Just like humans, it’s not uncommon for your dog to occasionally poop randomly or at unexpected times. This may be related to stress, or simply the amount of food he got at his last meal (yes, we’ve seen you give your pup a scrap or two for dinner!). If your dog has eaten more food than usual, or food that is not part of his usual diet, expect him to need an extra walk to do his business.

Puppy made for the first time in the garden

Health Problem #1: Diarrhea

Diarrhea is a pooping behavior, especially in puppies, that you are bound to encounter as a dog parent. (I am sorry!)

Not only can diarrhea dehydrate your pup, but there’s a chance he’ll be uncomfortable if his poop is spotted. Remember that your puppy will go to the bathroom and defecate more often than an adult dog. This is probably normal and different from a puppy who needs frequent potty training due to loose or watery stools. If your dog is happy and energetic after diarrhea, this event is likely unique.

However, if appetite and energy are compromised and the diarrhea persists, it’s time to move on to the next steps: Try to straighten things out by temporarily putting your dog on a bland diet of either chicken and rice or cottage cheese and rearrange rice. If the excess poop persists for more than 24 to 48 hours, contact your veterinarian.

Health Issue #2: Constipation

While dog defecation behavior is often prone to diarrhea or excessive bowel movements, the opposite is also common. Constipated dogs may need a little extra help from humans to get the pipes working again.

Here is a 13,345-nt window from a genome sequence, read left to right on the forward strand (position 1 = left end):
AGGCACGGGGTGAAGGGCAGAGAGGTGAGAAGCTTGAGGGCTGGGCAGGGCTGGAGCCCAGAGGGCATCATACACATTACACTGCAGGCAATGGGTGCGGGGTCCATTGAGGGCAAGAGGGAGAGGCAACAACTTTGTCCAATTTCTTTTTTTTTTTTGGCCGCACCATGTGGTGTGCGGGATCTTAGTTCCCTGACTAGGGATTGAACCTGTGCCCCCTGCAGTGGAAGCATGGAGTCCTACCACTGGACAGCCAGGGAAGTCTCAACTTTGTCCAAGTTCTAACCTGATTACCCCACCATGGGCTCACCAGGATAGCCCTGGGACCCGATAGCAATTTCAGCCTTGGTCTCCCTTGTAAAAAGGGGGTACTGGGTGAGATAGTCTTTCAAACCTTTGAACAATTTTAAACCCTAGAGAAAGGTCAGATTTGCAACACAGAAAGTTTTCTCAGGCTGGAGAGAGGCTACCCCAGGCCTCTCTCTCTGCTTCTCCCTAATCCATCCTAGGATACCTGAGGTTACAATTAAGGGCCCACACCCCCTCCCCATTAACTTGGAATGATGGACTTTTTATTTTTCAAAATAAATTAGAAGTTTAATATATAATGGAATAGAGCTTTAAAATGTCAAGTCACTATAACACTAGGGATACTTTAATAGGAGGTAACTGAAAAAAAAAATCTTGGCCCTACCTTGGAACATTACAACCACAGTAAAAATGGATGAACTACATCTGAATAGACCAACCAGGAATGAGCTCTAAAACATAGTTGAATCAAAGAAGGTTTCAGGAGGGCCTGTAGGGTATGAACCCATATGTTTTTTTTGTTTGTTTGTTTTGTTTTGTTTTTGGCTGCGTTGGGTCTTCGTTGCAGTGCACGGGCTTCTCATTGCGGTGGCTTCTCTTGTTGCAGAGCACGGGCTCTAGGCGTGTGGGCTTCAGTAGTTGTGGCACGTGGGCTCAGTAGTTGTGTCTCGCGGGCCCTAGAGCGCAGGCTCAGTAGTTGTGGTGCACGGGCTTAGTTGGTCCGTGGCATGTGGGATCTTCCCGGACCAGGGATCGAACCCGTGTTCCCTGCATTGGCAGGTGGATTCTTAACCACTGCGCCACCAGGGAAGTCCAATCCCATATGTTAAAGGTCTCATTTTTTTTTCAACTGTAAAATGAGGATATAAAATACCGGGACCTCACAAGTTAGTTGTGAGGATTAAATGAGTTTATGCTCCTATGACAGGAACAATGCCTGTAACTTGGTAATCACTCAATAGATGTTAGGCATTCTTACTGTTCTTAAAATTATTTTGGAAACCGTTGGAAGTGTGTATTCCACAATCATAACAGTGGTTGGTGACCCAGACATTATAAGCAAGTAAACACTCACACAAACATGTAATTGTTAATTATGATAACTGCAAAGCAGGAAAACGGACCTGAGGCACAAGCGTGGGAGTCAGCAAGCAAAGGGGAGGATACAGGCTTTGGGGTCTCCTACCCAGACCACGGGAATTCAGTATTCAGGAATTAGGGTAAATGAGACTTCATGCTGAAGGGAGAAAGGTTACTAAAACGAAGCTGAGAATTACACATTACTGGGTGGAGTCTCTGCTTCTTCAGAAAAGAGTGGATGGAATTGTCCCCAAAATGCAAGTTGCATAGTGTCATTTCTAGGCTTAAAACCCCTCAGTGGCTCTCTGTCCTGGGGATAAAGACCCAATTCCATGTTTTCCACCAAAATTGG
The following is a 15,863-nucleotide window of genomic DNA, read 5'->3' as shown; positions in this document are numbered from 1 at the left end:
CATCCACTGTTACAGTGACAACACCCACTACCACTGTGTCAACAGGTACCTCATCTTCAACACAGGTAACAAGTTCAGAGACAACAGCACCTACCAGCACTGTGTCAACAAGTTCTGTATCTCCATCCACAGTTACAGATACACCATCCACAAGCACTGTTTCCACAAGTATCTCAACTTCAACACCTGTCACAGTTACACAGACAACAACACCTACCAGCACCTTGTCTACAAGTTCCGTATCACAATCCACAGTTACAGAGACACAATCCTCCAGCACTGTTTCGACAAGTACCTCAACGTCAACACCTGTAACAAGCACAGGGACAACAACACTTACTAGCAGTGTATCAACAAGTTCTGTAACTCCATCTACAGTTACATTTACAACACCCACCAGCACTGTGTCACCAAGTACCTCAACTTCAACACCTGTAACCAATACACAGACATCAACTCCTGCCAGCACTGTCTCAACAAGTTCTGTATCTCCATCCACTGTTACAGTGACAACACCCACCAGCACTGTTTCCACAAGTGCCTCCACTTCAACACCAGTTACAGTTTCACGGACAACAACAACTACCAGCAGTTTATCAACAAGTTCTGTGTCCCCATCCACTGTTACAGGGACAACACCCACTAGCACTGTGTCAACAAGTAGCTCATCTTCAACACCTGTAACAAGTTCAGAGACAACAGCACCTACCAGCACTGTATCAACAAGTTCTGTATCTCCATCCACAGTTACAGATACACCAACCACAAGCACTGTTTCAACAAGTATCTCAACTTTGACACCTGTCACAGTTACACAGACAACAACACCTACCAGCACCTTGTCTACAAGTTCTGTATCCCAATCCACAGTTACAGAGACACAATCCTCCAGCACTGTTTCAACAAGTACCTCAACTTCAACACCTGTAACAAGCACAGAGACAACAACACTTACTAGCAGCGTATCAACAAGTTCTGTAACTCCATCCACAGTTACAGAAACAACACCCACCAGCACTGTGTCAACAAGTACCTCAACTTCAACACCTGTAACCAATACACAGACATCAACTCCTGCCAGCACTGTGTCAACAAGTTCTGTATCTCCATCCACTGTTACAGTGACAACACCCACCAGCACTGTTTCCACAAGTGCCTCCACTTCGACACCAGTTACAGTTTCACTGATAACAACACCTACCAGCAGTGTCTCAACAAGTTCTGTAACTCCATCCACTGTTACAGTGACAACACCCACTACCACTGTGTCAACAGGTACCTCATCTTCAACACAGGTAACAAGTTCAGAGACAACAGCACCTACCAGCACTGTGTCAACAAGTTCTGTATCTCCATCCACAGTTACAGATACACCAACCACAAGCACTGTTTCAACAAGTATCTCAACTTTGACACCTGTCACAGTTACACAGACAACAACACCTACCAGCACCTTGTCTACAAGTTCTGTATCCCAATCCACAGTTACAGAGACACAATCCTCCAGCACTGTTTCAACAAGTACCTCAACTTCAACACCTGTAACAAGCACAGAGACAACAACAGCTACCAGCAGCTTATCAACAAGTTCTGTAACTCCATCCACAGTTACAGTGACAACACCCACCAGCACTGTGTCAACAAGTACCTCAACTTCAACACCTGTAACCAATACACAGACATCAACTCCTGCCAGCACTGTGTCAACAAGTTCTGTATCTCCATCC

If your dog suffers from constipation, try adding extra fiber to their diet, either temporarily or permanently. Canned pumpkin, wheat bran, or Metamucil (which is safe for puppies) can be easily mixed into dry or wet food. Another way to lubricate the gears is to raise the drill. Physical activity helps food move faster through the digestive system.

If none of these settings resolve the issue, there may be something more serious at hand. Dogs are prone to inflammation of the anal tubes, which can make bowel movements difficult and painful. If you’ve noticed your dog shifting on his butt, you may need to clean his anal sacs. Vets and caretakers can “squeeze” the anal glands to unblock them.

A vet may also take other measures, including dog-safe laxatives, enemas, suppositories, or a prescribed diet, to relieve acute or chronic constipation. If your dog still won’t poop after increasing their fiber and exercise, contact your veterinarian to see what they recommend.

How often do puppies (and adult dogs) poop?

For new puppy parents, expect your puppy to poop about five times a day. As your puppy grows into an adult dog, with the help of a schedule and routine, decrease the frequency to once to three times a day, depending on your dog.

But not only the quantity counts, but also the quality! Being consistent is just as important for dogs as it is for their humans, and the goal is to have a firm, consistent poo. Be sure to contact your veterinarian if your puppy or dog has blood in their stools, has diarrhea after 24 to 48 hours, or is unable to defecate after adding fiber and increasing exercise.